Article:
Friday, October 9, 2009

The Evil One

You think you’re a freak, with your hair dye and fashionable mall punk wardrobe purchased on your parents’ credit card? You think you know about insanity because you’re stuck in traffic and haven’t had your morning coffee? Do you really think you know rock ‘n’ roll because you just discovered the Horrors?

Guess again. You ain’t shit. You now have two choices: either stop breathing, or let The Evil Eye introduce you to a REAL insane rock ‘n’ roll freak—none other than Roky Erickson.

We’re not going to get into the sordid background of Mr. Erickson—check out the excellent documentary You’re Gonna Miss Me for those details. Instead, we’re going to flash forward to the mid-to-late ‘70s after Roky was finally discharged from the loony bin. Although the copious amounts of psychiatric drugs administered during his stay considerably diminished his mental capacity, they seemingly did nothing but enhance his songwriting talents. The proto-psychedelic trappings of his previous band the 13th Floor Elevators were all but gone. In their place was a most maxed-out take on early ‘60s garage punk, lyrically obsessed with schlocky 1950s horror movies like The Creature with the Atom Brain. After releasing a handful of 45s and a four-song EP, Roky Erickson began recording his first solo album under the tutelage of ex-Creedence Clearwater Revival bassist Stu Cook.

CBS UK first released the finished product in Europe as Roky Erickson & the Aliens in 1980. A year later, The Evil One became available in the US via 415 Records out of San Francisco. Both versions had a different track order, as well as songs that didn’t show up on the other. The record was finally set straight when the Pink Dust label released a CD that collected the contents of both versions. Sympathy for the Record Industry also got in on the fun at one point; issuing a double 12-inch 45 as well as a double CD with a 1979 KSJO live set.

Roky Erickson found his way into my life at the perfect time. I was familiar with Antiseen’s cover of “Two Headed Dog,” and after listening to it for long enough, I remembered to add Roky’s name to my mental want list. When I finally snagged the last copy of The Evil One that the record store had, I quickly discovered that “Two Headed Dog” in Antiseen’s hands had done nothing to prepare me for the rock ‘n’ roll explosion that took place when I detonated it in my stereo.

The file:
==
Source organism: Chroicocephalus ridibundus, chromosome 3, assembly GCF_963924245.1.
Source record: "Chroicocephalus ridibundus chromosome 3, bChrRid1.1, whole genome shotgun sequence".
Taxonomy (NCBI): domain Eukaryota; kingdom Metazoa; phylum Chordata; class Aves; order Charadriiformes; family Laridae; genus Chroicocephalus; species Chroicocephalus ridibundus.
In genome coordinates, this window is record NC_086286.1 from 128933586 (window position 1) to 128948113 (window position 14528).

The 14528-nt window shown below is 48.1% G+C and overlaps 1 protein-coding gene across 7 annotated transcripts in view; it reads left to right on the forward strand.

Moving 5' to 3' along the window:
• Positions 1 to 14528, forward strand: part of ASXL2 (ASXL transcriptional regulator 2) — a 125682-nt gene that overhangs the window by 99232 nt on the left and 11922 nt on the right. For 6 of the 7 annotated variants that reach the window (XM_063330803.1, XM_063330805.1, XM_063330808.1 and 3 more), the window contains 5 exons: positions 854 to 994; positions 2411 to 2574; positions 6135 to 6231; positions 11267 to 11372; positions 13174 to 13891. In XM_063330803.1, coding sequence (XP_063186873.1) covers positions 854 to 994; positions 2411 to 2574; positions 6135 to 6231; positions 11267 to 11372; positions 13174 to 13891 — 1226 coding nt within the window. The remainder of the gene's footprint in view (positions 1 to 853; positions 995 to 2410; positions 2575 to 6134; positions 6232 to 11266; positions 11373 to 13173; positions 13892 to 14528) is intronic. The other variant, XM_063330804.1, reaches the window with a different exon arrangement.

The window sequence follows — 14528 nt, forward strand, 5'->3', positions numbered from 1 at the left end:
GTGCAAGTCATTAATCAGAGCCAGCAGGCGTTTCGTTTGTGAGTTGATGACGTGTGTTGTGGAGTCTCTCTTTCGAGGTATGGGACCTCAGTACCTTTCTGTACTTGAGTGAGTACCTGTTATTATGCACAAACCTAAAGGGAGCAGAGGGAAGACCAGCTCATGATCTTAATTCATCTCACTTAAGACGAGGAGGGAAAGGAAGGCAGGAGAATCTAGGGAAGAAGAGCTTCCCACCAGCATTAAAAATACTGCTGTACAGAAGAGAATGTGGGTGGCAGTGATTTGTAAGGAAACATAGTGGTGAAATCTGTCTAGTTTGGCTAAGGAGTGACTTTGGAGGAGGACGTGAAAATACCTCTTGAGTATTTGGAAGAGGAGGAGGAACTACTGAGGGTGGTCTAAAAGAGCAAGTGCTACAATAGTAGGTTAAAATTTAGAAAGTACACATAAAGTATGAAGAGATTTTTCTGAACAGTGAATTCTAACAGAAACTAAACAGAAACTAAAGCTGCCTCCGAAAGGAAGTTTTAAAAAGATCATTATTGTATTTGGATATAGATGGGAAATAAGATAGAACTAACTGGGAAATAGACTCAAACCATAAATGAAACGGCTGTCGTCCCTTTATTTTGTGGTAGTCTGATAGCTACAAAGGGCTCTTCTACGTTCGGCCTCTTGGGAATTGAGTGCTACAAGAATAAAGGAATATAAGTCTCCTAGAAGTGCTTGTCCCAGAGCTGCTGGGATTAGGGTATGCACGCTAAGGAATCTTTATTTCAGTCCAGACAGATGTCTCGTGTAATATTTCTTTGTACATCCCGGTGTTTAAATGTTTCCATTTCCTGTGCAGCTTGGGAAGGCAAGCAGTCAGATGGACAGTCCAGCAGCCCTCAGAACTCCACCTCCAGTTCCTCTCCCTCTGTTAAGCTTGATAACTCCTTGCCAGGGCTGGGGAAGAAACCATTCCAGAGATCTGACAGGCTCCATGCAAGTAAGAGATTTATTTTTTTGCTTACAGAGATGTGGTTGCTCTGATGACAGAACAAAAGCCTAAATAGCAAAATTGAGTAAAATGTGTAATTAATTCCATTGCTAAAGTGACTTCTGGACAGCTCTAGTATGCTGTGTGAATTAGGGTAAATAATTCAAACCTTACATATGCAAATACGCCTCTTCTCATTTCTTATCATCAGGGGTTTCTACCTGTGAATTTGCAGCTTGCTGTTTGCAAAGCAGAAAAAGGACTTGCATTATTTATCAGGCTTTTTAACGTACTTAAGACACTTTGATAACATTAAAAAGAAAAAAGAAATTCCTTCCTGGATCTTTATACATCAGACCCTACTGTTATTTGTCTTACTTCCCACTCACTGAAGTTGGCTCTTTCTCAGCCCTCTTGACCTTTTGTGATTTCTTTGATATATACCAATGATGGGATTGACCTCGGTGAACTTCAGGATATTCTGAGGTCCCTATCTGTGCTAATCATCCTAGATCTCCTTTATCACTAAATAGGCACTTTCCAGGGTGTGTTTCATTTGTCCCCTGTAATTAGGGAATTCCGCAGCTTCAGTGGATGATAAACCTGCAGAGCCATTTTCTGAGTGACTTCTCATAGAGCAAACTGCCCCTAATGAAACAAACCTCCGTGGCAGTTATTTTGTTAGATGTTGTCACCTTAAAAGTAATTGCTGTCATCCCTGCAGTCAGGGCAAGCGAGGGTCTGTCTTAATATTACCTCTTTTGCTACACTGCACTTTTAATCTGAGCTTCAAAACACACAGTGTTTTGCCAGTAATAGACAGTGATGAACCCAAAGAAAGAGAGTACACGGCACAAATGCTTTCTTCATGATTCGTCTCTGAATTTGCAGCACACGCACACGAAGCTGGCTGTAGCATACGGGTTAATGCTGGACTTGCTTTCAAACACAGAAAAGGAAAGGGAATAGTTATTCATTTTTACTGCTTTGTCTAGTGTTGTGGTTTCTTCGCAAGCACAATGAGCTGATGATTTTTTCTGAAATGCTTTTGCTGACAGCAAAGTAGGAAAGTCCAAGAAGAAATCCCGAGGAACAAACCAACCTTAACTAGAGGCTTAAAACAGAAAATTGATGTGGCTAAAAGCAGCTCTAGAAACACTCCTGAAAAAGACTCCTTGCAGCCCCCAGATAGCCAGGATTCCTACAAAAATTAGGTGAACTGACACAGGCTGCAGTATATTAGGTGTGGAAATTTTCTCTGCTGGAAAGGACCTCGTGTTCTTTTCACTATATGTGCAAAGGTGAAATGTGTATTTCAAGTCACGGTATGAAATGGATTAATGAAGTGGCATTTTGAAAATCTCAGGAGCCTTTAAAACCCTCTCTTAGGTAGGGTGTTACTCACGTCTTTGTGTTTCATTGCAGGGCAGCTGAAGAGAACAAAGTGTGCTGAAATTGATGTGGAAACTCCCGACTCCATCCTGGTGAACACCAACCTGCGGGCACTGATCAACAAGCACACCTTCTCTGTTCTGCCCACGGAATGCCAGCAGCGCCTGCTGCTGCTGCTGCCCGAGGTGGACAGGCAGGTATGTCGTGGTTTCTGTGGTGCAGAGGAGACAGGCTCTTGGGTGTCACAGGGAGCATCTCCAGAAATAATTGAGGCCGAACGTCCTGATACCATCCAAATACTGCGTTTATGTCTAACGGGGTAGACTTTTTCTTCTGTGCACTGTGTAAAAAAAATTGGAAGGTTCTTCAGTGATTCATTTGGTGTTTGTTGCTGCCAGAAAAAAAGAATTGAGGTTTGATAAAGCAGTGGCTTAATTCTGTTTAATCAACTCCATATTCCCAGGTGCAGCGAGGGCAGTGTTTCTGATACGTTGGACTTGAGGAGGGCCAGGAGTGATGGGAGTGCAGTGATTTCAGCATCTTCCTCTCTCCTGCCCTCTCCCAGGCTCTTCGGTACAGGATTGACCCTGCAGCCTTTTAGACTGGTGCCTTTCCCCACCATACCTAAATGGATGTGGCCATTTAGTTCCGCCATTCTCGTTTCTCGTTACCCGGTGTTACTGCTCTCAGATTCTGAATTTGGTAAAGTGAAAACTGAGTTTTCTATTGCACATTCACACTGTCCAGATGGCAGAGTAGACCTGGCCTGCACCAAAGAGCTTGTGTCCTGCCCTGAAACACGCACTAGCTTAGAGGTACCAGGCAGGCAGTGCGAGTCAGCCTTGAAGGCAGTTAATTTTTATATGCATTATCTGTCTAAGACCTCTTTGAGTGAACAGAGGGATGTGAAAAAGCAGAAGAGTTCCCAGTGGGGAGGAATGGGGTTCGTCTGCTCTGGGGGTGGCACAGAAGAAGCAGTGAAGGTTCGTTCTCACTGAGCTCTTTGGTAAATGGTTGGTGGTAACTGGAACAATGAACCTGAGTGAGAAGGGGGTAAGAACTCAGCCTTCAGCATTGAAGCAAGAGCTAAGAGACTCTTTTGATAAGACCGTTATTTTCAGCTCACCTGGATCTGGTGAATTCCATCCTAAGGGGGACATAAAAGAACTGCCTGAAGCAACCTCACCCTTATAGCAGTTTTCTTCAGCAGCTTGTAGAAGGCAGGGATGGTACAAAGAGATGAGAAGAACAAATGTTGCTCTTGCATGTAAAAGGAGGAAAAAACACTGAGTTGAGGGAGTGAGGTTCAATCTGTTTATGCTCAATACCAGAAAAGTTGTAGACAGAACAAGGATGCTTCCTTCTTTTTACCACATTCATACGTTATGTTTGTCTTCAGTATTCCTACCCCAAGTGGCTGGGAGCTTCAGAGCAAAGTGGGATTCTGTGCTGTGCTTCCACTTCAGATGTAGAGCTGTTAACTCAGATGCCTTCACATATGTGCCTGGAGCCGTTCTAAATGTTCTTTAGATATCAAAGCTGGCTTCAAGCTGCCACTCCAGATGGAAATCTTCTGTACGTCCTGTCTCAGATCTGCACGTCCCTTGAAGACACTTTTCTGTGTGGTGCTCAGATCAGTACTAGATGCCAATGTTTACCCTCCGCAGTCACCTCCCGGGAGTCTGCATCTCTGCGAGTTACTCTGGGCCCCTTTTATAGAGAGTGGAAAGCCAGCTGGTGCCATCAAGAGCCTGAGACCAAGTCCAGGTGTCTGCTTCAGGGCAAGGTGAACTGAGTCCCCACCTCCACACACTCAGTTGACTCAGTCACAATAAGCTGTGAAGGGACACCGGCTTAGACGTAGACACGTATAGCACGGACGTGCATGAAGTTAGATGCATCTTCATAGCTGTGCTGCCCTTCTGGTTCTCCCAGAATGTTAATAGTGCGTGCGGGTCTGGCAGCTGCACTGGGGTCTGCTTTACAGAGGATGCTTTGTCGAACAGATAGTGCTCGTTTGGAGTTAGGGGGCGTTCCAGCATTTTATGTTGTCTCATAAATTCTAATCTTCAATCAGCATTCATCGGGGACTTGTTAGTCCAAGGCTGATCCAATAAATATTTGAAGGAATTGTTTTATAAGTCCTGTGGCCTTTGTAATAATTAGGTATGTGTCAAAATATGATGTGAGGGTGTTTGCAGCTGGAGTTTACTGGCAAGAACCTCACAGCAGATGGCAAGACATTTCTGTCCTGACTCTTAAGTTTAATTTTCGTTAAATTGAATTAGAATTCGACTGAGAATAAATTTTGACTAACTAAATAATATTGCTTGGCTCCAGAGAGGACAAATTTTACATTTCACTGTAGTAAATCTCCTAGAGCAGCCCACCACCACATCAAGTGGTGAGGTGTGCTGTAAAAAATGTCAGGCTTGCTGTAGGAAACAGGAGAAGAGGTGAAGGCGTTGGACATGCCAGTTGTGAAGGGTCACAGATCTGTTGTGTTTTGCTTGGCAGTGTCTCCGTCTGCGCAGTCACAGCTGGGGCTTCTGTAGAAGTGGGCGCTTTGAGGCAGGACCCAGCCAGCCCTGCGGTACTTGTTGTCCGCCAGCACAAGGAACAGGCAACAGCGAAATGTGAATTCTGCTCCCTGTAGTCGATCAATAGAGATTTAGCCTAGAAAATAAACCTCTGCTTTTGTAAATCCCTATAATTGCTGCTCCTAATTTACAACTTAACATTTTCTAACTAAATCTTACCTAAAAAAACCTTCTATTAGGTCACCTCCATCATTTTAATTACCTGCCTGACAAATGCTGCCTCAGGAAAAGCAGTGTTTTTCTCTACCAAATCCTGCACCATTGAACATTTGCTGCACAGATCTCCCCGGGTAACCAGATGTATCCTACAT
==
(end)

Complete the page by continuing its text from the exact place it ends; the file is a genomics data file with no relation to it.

Shortly after, I was hard at work on a mix tape—yes, I still make them from time to time—for my dad back in Pennsylvania, and Roky Erickson had already been included. When I was a little kid, we’d spend hours in front of the stereo attempting to craft my ideal mix tape of tunes from the vast collection of 45s. This mix tape I’d been working on was a way for us to remember those simpler times, let him hear a little bit of what I liked to listen to, and maybe even turn him on to something new. But when I was halfway through the tape, I got the call. My dad would never get to hear my little mix tape, and I became so depressed that I never got around to finishing it before his funeral. Over the next year or so, I lost a lot of my interest in punk and metal for the time being—but I never lost my interest in Roky Erickson and The Evil One. If I wasn’t listening to old ‘60s R&B, I was listening to this as my soundtrack for getting through the day. Despite the evil horror movie imagery they’re intended to evoke, there’s something uplifting about each of these songs. Perhaps it’s Roky’s sweet-sounding voice, or his considerable guitar talents matched with the electric autoharp and keyboards of Bill Miller and Andre Lewis, respectively.

Or maybe it’s because Roky Erickson managed to capture everything that was great about rock music at the time, without really trying to stick to any one particular offshoot of rock ‘n’ roll at all. At his best, Roky does it all—seemingly covering the entire history of legit rock music from its inception up until the very late ‘70s—and with equal justice. I don’t know what else to say other than if you’ve never heard this record before, you need to. And if you don’t like it, obviously you're the one who deserves to be institutionalized for the better part of a decade instead.

The Evil One
The Modern Humans Show 8/20/79 KSJO Radio

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